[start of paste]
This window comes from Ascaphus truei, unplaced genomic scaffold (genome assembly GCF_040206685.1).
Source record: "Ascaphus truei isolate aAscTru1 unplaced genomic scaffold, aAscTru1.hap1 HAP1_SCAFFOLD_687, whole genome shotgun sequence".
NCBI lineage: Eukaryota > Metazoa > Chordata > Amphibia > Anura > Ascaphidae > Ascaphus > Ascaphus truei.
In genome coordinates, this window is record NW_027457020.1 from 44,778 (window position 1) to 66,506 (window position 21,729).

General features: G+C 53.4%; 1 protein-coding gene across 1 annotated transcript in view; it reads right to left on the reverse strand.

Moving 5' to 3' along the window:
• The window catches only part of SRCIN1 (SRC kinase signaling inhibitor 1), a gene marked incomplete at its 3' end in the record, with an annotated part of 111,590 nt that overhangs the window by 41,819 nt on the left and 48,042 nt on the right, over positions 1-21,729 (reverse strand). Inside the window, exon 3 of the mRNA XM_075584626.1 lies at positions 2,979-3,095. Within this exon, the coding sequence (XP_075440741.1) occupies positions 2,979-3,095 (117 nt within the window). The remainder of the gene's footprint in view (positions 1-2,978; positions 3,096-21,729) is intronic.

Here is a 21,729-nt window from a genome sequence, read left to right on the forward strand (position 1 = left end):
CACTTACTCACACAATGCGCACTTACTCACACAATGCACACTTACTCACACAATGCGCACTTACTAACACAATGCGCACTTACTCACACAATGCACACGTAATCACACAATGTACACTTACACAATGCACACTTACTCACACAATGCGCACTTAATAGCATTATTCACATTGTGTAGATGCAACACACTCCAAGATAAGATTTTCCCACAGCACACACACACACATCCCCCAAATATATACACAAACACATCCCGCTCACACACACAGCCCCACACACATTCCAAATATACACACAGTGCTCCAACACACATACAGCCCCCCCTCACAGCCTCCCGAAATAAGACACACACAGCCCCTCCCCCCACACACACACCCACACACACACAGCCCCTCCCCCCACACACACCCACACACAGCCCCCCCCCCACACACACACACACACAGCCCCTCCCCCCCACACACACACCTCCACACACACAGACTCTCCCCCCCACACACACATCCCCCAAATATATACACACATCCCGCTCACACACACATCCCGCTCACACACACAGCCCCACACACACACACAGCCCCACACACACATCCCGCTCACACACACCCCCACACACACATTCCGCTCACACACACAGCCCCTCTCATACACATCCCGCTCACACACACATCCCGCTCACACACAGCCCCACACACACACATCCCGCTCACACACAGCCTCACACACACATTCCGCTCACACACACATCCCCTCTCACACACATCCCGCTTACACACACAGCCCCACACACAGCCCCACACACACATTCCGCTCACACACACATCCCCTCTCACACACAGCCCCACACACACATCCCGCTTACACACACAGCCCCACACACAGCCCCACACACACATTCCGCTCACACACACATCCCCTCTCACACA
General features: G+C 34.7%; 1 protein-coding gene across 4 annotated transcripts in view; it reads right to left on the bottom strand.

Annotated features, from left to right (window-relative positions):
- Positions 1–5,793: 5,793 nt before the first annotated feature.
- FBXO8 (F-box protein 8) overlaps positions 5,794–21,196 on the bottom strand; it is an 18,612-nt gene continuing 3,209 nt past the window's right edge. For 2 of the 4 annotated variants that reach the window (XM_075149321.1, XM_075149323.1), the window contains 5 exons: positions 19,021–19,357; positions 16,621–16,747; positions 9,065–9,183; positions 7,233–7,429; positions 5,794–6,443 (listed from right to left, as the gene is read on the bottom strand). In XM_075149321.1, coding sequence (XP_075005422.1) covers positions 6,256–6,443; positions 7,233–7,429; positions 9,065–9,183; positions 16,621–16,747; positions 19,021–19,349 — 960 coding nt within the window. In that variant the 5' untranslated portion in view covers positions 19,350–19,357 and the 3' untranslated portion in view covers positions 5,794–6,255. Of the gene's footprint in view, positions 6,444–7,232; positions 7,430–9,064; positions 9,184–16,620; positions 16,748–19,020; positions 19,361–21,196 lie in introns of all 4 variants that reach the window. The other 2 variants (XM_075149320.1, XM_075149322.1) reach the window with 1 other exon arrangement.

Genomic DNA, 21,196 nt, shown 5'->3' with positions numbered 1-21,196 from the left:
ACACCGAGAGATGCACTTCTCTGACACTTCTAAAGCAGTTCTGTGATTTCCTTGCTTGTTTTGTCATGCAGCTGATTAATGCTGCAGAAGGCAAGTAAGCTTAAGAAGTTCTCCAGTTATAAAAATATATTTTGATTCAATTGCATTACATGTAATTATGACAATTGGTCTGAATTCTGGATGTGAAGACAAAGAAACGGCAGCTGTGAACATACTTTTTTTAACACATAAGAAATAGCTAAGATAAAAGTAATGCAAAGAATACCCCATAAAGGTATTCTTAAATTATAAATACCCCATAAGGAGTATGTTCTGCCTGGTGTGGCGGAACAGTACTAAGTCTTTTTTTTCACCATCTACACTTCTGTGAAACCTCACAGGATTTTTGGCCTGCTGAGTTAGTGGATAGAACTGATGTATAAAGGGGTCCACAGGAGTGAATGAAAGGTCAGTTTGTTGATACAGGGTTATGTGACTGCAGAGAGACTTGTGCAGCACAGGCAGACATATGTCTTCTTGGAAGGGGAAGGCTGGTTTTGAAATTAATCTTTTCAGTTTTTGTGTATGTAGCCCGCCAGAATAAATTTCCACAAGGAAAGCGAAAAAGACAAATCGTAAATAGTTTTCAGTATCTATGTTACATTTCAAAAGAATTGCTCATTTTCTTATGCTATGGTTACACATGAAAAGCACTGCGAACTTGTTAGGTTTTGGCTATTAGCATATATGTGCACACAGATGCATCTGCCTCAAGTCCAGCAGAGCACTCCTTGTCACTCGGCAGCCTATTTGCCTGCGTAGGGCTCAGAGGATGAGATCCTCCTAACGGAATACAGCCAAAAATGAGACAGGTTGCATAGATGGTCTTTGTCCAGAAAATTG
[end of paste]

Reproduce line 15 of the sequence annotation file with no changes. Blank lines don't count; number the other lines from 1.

ACACCGAGAGATGCACTTCTCTGACACTTCTAAAGCAGTTCTGTGATTTCCTTGCTTGTTTTGTCATGCAGCTGATTAATGCTGCAGAAGGCAAGTAAGCTTAAGAAGTTCTCCAGTTATAAAAATATATTTTGATTCAATTGCATTACATGTAATTATGACAATTGGTCTGAATTCTGGATGTGAAGACAAAGAAACGGCAGCTGTGAACATACTTTTTTTAACACATAAGAAATAGCTAAGATAAAAGTAATGCAAAGAATACCCCATAAAGGTATTCTTAAATTATAAATACCCCATAAGGAGTATGTTCTGCCTGGTGTGGCGGAACAGTACTAAGTCTTTTTTTTCACCATCTACACTTCTGTGAAACCTCACAGGATTTTTGGCCTGCTGAGTTAGTGGATAGAACTGATGTATAAAGGGGTCCACAGGAGTGAATGAAAGGTCAGTTTGTTGATACAGGGTTATGTGACTGCAGAGAGACTTGTGCAGCACAGGCAGACATATGTCTTCTTGGAAGGGGAAGGCTGGTTTTGAAATTAATCTTTTCAGTTTTTGTGTATGTAGCCCGCCAGAATAAATTTCCACAAGGAAAGCGAAAAAGACAAATCGTAAATAGTTTTCAGTATCTATGTTACATTTCAAAAGAATTGCTCATTTTCTTATGCTATGGTTACACATGAAAAGCACTGCGAACTTGTTAGGTTTTGGCTATTAGCATATATGTGCACACAGATGCATCTGCCTCAAGTCCAGCAGAGCACTCCTTGTCACTCGGCAGCCTATTTGCCTGCGTAGGGCTCAGAGGATGAGATCCTCCTAACGGAATACAGCCAAAAATGAGACAGGTTGCATAGATGGTCTTTGTCCAGAAAATTG